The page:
As bad as they've been, Panthers playing Saints for first in NFC South

CHARLOTTE, N.C. -- Too bad the Carolina Panthers weren't as creative in the red zone during Sunday's 13-9 loss to the Seattle Seahawks as offensive coordinator Mike Shula was in explaining why the sky isn't falling on the season.

"If you said at the start of training camp, or the start of OTAs , 'Hey, you've got a chance on Week 9 to be playing for first place, would you take it?' " Shula asked.

He then raised his hand.

"Yeah, I'd take it," Shula continued as he talked about Thursday night's showdown against New Orleans Saints for first place in the division. "That's the mindset. You've got to keep moving forward and forget about what's happened.

"You're playing for first place. It's the start of the second half of the season."

A short week typically isn't a good thing for an NFL team. Monday actually is Thursday in terms of the football schedule.

But when you're trying to get over the hangover of a tough loss in which you scored six points on three trips inside the red zone and a six-week skid in which you've gone 1-4-1, having to turn the focus immediately on another opponent might be a plus.

That the division lead is riding on it makes it easier.

The Panthers (3-4-1) are reeling, but they're still in first place by percentage points (.009) over the Saints (3-4). If they win on Thursday night at Bank of America Stadium, the sour taste from Sunday's loss quickly will disappear.

"That's the unique thing about this profession, one of the reasons why a lot of us are in it," Shula said. "You have to take yesterday, and as down as everybody is because of the way things happened and we came up short, you've got to block it out."

That process began on Monday as coaches and players started condensing a week's worth of preparation into three days.

"As soon as we get in here, you got time, watch that tape, learn from it and move on," head coach Ron Rivera said of his instructions to players. "The sooner we get it out the better.

"On a short week we have no choice."

In the wacky NFL South, this could be about as big as it gets this season. The winner will have the upper hand, particularly if it's New Orleans since the Saints will have a late-season game against Carolina at the Superdome awaiting.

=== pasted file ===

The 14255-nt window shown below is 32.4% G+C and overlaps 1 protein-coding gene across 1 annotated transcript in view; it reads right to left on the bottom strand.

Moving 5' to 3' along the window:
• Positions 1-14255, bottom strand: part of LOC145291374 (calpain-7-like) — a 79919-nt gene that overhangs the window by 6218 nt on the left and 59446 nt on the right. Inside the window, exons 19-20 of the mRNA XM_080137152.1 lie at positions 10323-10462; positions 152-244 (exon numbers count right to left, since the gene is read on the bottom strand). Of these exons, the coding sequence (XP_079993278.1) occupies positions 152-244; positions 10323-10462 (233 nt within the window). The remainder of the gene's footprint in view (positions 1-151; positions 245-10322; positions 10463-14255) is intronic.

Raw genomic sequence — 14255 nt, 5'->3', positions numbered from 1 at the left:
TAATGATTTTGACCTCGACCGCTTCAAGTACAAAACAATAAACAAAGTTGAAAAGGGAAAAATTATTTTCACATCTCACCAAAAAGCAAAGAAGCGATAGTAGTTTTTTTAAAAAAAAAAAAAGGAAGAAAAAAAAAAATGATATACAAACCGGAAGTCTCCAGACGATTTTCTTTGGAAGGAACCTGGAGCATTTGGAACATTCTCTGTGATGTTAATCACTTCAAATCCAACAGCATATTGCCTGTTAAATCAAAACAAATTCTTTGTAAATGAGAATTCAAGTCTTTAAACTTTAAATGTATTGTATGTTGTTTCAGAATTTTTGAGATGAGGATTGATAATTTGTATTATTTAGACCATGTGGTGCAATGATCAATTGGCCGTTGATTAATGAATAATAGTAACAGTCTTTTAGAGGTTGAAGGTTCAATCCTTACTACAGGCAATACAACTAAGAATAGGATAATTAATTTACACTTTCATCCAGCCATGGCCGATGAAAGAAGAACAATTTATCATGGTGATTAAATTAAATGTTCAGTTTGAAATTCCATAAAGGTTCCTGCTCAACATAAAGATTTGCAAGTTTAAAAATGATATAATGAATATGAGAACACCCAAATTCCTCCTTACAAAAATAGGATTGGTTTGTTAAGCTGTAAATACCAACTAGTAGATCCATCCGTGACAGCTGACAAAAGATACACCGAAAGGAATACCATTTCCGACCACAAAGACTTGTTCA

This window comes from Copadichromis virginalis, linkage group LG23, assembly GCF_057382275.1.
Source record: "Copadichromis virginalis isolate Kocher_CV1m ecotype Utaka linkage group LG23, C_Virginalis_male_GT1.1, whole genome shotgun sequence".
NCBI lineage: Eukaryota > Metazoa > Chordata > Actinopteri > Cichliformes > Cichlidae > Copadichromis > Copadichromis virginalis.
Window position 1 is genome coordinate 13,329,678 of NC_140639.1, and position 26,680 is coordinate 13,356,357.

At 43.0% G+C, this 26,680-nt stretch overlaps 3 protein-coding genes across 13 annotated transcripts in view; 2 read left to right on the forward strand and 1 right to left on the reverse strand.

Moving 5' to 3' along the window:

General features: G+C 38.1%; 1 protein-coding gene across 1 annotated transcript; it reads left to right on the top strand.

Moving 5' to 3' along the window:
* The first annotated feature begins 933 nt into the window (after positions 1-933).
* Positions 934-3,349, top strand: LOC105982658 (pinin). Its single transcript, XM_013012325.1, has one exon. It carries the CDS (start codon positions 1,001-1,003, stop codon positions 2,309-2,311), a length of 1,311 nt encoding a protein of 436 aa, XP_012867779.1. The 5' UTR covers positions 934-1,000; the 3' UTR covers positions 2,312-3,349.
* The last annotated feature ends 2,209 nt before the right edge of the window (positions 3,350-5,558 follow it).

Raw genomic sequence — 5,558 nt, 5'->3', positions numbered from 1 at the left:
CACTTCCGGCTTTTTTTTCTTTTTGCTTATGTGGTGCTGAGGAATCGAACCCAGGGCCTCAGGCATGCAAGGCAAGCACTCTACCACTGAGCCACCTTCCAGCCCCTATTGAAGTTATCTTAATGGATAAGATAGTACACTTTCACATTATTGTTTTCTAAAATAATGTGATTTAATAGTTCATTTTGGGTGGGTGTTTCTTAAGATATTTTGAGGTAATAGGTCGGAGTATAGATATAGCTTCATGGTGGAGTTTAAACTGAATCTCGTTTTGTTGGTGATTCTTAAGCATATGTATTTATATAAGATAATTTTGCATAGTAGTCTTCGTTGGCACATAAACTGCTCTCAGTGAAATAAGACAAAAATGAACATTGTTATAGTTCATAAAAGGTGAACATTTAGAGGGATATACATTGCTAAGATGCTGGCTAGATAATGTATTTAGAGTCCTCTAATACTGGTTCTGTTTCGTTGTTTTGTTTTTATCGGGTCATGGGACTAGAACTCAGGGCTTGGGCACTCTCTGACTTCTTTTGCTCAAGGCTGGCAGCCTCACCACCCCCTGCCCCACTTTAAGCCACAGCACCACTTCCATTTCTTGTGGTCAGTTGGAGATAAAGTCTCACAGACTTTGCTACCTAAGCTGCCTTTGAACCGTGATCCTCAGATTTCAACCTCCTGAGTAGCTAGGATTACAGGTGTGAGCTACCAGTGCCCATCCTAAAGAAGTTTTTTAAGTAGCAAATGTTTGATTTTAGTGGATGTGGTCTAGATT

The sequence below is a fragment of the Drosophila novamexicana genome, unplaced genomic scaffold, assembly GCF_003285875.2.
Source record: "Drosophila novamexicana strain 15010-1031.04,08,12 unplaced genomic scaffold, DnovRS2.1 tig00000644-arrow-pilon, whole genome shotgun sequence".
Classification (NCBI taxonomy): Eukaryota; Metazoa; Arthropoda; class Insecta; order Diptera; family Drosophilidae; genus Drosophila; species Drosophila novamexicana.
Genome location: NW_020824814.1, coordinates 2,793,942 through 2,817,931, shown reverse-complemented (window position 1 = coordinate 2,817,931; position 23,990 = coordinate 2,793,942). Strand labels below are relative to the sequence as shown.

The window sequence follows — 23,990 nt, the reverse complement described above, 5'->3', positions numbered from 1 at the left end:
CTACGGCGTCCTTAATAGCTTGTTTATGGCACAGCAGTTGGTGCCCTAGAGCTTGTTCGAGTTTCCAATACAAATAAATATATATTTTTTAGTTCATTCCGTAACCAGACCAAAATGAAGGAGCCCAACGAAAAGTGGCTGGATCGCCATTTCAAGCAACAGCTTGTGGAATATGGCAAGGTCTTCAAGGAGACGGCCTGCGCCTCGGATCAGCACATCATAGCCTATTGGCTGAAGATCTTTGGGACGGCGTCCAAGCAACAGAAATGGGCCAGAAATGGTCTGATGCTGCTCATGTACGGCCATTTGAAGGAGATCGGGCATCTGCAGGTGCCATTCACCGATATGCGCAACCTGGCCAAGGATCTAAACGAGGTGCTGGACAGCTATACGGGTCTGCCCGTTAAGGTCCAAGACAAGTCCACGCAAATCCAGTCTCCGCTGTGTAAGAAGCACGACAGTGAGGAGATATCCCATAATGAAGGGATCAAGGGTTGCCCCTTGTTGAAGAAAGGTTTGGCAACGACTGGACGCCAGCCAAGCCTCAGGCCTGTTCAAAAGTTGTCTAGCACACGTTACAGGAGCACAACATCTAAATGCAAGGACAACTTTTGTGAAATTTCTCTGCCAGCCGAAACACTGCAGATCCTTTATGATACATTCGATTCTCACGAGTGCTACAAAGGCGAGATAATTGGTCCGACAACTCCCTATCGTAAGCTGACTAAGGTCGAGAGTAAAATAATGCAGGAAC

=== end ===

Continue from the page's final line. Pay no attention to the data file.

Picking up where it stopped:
A Carolina loss could be devastating.

"We have to win at home," Rivera said. "We have to protect the confines and win those games. That's just the way it is."

The records aren't nearly as good as when both teams were 10-4 when New Orleans came to Charlotte on Dec. 22 with the division title up for grabs.

But the incentive is the same.

"You win this game, you stay in first place," Rivera said. "That's really the way we've got to approach it."

Rivera was part of a race like this in San Diego when the Chargers won the AFC West with an 8-8 record in 2008.

"This division, I think we're going to beat each other up," Rivera said. "It could almost be a game of attrition. Who survives at the end of the year, unless somebody gets hot and rips off eight in a row."

He could be right. At 2-6, an Atlanta team that has lost five straight has only one less win than Carolina and New Orleans. Tampa Bay (1-6) has only two less.

As bad as the division seems -- or "crappy" as one reporter referred to it to Shula -- it's technically wide open.

"You can't worry about perception," Shula said. "You've got to worry about what's right in front of you. Right now, it's the Saints and we've got to find a way to go have four solid quarters of football and find a way to win a game.

"You've got to focus on that. If you don't, you're kind of cheating yourself and your teammates. And that's hard to do."